This was not a natural solar eclipse, for astronomers have charted all the lunar and solar eclipses visible in the Middle East for the past 5,000 years. In fact, since Passover always fell on a full moon, it was impossible to have a solar eclipse at Passover, for solar eclipses can occur only at the time of the new moon (that is, when no moon appears in the sky at night). Likewise, eclipses of the moon are seen only at the time of the full moon. And so, while there have been lunar eclipses at Passover on occasion throughout history, there has never been a natural solar eclipse on that day. The darkness that fell over the land at noon during the time Jesus hung on the cross was supernatural, not natural.
Astronomers tell us that in the late afternoon of Passover, Friday, April 3, 33 A.D., while Joseph of Arimathea and Nicodemus were hurrying to bury the body of Jesus, there was also a lunar eclipse. The eclipse began in Europe at 3:01 p.m. when Jesus died, and it was already eclipsed when the moon rose over Jerusalem at 5:10 p.m. that evening.
It is impossible to have a lunar eclipse and a solar eclipse on the same day, because the sun and the moon must be in opposite positions in the sky for these two kinds of eclipses. Yet on this great day in history, God marked the time for all to see by a spectacular miracle. In Bonnie Gaunt’s book, The Bible’s Awesome Number Code, page 55, we read:
“It was on a lonely hill outside the walls of Jerusalem that this Heavenly One, who came to earth to be born, to suffer, and to die as a man, hung on a cruel cross that afternoon. The hill was called Calvary. Its Greek name was Kranion, whose numeric value is 301.
“At 3:01 in the afternoon, as he looked heavenward and said, ‘It is finished,’ the moon began to eclipse. It was at 3:01 Greenwich Time that the eclipse began. God makes no mistakes with His timing, nor does He rely on coincidences. The word ‘moon’ in the New Testament is Selene, and its Gematria is 301. Yes, He who had formed the moon and put it into its orbit around the earth, now had given up His human life at 3:01, on a hill called Calvary (301) precisely when the moon (301) began to eclipse. It was the exact hour when the priests were killing the lambs for Passover. ‘Lambs’ [in Hebrew] has a numeric value of 301.”
For those unfamiliar with numeric values (gematria), the Hebrew and Greek letters served as their numbers as well as letters. Hence, each letter carries a numeric value, and one can add up the value of each letter to obtain the numeric value of any word or sentence in the Bible. In this manner, Bonnie Gaunt shows mathematically the precision of God in timing the first minute of His death (3:01 p.m.) in accordance with an eclipse of the moon (301) on a hill called Calvary, whose numeric value is 301. His death coincided with the Passover “lambs” (301) that were being killed at that same moment.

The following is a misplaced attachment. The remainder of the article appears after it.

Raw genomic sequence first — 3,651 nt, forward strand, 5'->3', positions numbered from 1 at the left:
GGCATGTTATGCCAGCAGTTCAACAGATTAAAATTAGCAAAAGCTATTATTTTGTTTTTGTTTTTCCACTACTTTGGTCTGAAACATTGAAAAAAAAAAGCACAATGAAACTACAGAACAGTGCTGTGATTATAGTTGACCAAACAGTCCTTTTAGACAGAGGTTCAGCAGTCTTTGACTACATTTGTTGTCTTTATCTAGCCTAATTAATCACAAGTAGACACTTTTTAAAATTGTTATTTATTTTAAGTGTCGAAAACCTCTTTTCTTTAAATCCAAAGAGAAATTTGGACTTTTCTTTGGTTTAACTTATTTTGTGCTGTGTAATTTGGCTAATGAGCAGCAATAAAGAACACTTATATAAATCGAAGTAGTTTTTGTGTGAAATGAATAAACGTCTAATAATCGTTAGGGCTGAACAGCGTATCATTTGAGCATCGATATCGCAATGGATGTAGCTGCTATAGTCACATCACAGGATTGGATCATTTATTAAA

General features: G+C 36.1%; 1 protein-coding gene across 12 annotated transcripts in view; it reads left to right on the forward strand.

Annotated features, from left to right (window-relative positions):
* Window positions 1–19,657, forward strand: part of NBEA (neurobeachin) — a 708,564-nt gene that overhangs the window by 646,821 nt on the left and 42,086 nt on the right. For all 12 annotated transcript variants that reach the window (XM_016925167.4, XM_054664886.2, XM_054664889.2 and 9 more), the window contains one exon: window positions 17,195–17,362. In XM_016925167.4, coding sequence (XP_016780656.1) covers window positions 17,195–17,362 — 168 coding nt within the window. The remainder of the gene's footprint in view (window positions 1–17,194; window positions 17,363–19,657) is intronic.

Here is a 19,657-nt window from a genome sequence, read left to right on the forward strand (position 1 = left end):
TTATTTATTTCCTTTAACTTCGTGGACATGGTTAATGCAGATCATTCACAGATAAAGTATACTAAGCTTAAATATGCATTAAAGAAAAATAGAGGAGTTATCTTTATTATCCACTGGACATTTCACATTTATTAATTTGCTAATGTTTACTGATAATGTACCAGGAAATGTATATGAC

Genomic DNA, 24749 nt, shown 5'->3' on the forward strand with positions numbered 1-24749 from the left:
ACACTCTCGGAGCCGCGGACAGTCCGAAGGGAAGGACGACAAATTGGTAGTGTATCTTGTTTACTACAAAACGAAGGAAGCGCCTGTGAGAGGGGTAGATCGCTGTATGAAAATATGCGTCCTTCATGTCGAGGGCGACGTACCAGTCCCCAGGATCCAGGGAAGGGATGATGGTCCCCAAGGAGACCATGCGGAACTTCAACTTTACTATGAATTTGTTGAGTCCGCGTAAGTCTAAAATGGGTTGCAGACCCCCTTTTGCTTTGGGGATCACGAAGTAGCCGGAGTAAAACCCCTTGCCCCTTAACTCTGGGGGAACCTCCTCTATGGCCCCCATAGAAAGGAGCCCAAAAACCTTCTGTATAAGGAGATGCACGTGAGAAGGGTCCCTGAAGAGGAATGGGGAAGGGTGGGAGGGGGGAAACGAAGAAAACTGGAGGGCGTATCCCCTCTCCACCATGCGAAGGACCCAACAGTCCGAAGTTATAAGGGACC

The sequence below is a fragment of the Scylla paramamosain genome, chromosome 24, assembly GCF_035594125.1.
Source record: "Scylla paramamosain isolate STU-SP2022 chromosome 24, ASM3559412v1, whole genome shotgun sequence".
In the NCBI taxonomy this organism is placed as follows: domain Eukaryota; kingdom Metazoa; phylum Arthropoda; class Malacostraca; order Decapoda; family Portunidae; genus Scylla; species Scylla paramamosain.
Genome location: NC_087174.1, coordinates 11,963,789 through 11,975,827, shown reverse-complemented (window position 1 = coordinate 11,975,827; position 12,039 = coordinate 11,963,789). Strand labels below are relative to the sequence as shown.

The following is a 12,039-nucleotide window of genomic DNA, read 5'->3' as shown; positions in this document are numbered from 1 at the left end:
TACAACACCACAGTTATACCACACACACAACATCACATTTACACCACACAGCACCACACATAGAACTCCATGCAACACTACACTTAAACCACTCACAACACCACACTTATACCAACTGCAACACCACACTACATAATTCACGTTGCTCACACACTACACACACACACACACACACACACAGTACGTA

Why did God also blot out the sun at noon on the day Jesus was crucified? Astronomers tell us that on Abib 14, 33 A.D. at noon, the sun was positioned on a star called El Nath in the head of Aries, the ram. El Nath means “the wounded, or the slain.” That was the moment the sun was darkened. Assuming there were no clouds to block their vision, if the people in Jerusalem had looked up to see where the sun had been shining, they would have seen El Nath, the slain ram.
Some say the darkness at noon was a sign of creation in mourning. No doubt it was, but the divine law sheds additional light on this event. If we explain this phenomenon beginning with Moses, we note first that no one was allowed to kill the Passover lamb while it was dark. If the darkness had not ended in mid-afternoon, the people could not have observed the Passover that year, because they were forbidden to slay the lambs after dark. But the darkness lasted only until the ninth hour, or mid-afternoon. The sun came out, and the people began to kill their Passover lambs.
At that moment Jesus spoke His final words and died (Matthew 27:46-50).
God brought darkness so that no one would kill the lambs until Jesus died. This certainly identified Him as the fulfillment of the Passover lamb. He was, as John the Baptist had proclaimed, “the Lamb of God who takes away the sin of the world” (John 1:29). It was important enough in the plan of God that no one should kill the Passover lambs until the moment Jesus died on the cross. Jesus could not have died on any other day than Abib 14, for this was the appointed time set by the prophetic law of Passover.
Furthermore, God blotted out the sun for three hours in order to prevent the people from killing the Passover lambs until the moment Jesus died on the cross. As we showed earlier, rabbinic tradition allowed them that Friday to kill the Passover lambs as early as 12:30 p.m. after the evening sacrifice had been slain. So God brought darkness to the land in order to force them to conform to the time of Jesus’ death–as the law said, “between the two evenings.” It was the precise moment in history when the Lamb of God was destined to die for the sin of the world.